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mikezang
Jul 7, 2010, 03:48 AM
I know method in Objective-C as defined as below:
- (void) classMethod: (int) first secondArgument:(int) second;
-= Method type
(void)= return type
classMethod= method name
(int)= first argument type
first= first argument name
secondArgument:= second argument label
(int)= second argument type
second= second argument

But I am not sure what is the method name as below code, I thought method name should be numberOfRowsInSection and return type is (NSInteger), but I am in confuse about tableView:(UITableView *)tableView, what are they?
- (NSInteger)tableView:(UITableView *)tableView numberOfRowsInSection:(NSInteger)section {
// Return the number of time zone names.
return [timeZoneNames count];
}



robbieduncan
Jul 7, 2010, 03:59 AM
The method name (as you would use in @selector for example) is tableView:numberOfRowsInSection:

mikezang
Jul 7, 2010, 04:13 AM
so how this method be called?

robbieduncan
Jul 7, 2010, 04:18 AM
Normally you wouldn't call it: it's a delegate method that will automatically be called by the UITableView. If you are struggling to understand this then I'm sorry but I don't have the time or energy to teach Objective-C basics. Apple have a very good document (http://developer.apple.com/mac/library/documentation/Cocoa/Conceptual/ObjectiveC/ObjC.pdf) that covers the language.

To directly answer the question if we assume <i>instance</i> is an instance of the class implementing the method, <i>tableInstance</i> is the UITableView instance we are dealing with and <i>section</i> is the section we are interested in then the message syntax is:

NSInteger rowsInSection = [instance tableView:tableInstance numberOfRowsInSection:section];

mikezang
Jul 7, 2010, 04:29 AM
Thanks for your answer.
I am reading that document what you suggested, but I couldn't find what I need so that I asked such simple question:(

This way can only be used for message syntax, is it right?

If use dot syntax, I think it should look like as below, do you think so?
- (NSInteger)numberOfRowsInSection:(UITableView *)tableView sectionInTable:(NSInteger)section {
// Return the number of time zone names.
return [timeZoneNames count];
}

robbieduncan
Jul 7, 2010, 04:31 AM
If use dot syntax, I think it should look like as below, do you think so?
- (NSInteger)numberOfRowsInSection:(UITableView *)tableView sectionInTable:(NSInteger)section {
// Return the number of time zone names.
return [timeZoneNames count];
}

I don't see what this code has to do with dot syntax. Dot syntax is only used for properties.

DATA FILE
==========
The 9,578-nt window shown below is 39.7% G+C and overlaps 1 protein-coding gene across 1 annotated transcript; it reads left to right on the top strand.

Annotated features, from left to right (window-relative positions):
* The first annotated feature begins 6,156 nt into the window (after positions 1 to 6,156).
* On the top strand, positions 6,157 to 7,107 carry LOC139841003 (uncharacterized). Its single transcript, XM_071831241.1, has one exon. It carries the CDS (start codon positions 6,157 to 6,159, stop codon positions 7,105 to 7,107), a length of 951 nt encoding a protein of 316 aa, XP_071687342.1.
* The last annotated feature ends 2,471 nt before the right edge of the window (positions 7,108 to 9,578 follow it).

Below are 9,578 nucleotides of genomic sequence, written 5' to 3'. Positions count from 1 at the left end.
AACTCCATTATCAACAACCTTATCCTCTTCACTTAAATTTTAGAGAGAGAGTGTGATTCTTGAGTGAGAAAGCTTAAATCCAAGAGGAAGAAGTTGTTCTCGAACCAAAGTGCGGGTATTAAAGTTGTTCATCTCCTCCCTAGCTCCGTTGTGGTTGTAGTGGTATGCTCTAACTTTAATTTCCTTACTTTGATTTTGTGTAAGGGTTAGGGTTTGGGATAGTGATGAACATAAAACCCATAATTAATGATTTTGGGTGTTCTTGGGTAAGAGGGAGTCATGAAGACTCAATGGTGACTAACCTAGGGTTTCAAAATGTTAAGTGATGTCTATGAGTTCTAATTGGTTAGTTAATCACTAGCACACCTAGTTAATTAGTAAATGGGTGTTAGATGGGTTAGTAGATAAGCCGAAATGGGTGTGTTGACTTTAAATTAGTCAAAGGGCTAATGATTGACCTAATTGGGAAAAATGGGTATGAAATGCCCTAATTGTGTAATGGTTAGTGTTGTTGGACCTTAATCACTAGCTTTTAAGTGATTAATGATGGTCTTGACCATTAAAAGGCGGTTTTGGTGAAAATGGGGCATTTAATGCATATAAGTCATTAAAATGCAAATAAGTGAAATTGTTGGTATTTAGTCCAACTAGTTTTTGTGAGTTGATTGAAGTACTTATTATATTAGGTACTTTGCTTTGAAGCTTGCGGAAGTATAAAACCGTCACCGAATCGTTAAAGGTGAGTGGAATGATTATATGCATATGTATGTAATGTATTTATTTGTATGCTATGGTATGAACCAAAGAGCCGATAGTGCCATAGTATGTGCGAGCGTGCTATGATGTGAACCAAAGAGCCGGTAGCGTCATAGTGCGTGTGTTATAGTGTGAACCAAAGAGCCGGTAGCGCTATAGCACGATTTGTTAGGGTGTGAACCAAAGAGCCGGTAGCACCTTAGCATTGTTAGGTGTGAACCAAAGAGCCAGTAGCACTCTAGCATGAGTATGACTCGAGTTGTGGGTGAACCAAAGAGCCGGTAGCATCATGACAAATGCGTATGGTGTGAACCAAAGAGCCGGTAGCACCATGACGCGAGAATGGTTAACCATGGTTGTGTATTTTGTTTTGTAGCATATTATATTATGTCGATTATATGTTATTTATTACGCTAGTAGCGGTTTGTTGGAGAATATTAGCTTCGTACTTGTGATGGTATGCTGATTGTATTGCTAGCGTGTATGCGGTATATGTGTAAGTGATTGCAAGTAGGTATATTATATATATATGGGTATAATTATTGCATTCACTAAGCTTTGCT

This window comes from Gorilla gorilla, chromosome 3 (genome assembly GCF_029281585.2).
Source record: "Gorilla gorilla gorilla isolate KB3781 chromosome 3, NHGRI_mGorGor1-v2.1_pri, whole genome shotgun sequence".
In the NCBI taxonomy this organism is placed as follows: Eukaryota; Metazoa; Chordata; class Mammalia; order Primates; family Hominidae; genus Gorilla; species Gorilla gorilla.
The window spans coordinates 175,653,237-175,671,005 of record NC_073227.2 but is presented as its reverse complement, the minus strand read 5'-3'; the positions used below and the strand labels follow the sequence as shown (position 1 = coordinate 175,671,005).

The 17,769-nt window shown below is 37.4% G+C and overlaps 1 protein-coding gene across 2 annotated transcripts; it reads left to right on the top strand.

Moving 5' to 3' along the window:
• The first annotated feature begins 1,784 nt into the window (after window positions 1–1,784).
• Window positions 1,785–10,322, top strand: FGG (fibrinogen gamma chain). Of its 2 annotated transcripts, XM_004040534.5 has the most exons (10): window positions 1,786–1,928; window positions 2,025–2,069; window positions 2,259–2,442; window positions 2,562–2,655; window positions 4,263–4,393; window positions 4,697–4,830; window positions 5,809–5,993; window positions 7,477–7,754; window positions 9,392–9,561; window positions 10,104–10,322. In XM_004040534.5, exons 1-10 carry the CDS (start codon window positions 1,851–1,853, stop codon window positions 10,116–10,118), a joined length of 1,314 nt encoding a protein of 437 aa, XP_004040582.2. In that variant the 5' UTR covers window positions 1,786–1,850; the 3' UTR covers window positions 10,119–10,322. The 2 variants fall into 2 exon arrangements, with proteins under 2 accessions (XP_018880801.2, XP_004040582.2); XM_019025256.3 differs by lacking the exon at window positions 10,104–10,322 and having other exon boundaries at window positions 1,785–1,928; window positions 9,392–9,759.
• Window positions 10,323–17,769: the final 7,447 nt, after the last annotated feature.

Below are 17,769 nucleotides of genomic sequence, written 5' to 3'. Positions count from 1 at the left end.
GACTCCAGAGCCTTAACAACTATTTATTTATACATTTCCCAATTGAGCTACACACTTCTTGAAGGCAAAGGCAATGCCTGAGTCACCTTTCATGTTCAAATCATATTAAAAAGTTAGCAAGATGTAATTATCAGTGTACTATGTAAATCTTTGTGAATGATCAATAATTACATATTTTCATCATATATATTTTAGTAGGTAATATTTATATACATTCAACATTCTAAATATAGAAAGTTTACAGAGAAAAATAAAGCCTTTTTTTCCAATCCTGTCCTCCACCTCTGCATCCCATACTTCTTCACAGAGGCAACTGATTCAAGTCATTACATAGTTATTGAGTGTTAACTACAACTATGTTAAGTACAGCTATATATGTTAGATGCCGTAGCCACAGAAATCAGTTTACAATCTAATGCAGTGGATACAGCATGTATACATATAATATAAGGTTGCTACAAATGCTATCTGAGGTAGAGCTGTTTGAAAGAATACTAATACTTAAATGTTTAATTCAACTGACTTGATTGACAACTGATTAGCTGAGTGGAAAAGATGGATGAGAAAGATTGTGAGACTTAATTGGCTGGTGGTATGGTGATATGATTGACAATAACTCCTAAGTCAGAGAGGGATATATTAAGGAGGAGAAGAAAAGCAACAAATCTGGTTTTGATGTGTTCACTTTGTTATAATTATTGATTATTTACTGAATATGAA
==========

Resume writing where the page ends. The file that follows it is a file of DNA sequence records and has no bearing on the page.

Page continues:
mikezang
Jul 7, 2010, 04:38 AM
Yeah, your are right, dot syntax is only for properties.

But I am still not sure about label of second argument, that doesn't explain the meaning of that argument...
numberOfRowsInSection:section

robbieduncan
Jul 7, 2010, 04:43 AM
Yeah, your are right, dot syntax is only for properties.

But I am still not sure about label of second argument, that doesn't explain the meaning of that argument...
numberOfRowsInSection:section

The meaning of any argument is 100% down to the exact method being called. In this case it is the section that the table view wants to the number of rows in. The argument is simply section (a NSInteger). The numberOfRowsInSection is simply a name that is human readable to indicate to the caller what this argument is for (to prevent questions like this).

Luke Redpath
Jul 7, 2010, 06:24 AM
I don't see what this code has to do with dot syntax. Dot syntax is only used for properties.

You can use dot syntax for any getter method, it doesn't have to be a declared property. Whether you do or not is a matter of style but I tend to follow the rule of using dot syntax for queries but not commands. So I would use someArray.count but [someMutableArray removeAllObjects].

robbieduncan
Jul 7, 2010, 06:28 AM
You can use dot syntax for any getter method, it doesn't have to be a declared property. Whether you do or not is a matter of style but I tend to follow the rule of using dot syntax for queries but not commands. So I would use someArray.count but [someMutableArray removeAllObjects].

Sure but I don't think you can use if for methods that take multiple arguments?

Luke Redpath
Jul 7, 2010, 06:29 AM
Sure but I don't think you can use if for methods that take multiple arguments?

Nope, you can't. Perhaps its clearer to say I use dot-syntax for property-ish queries (which may or may not declared properties).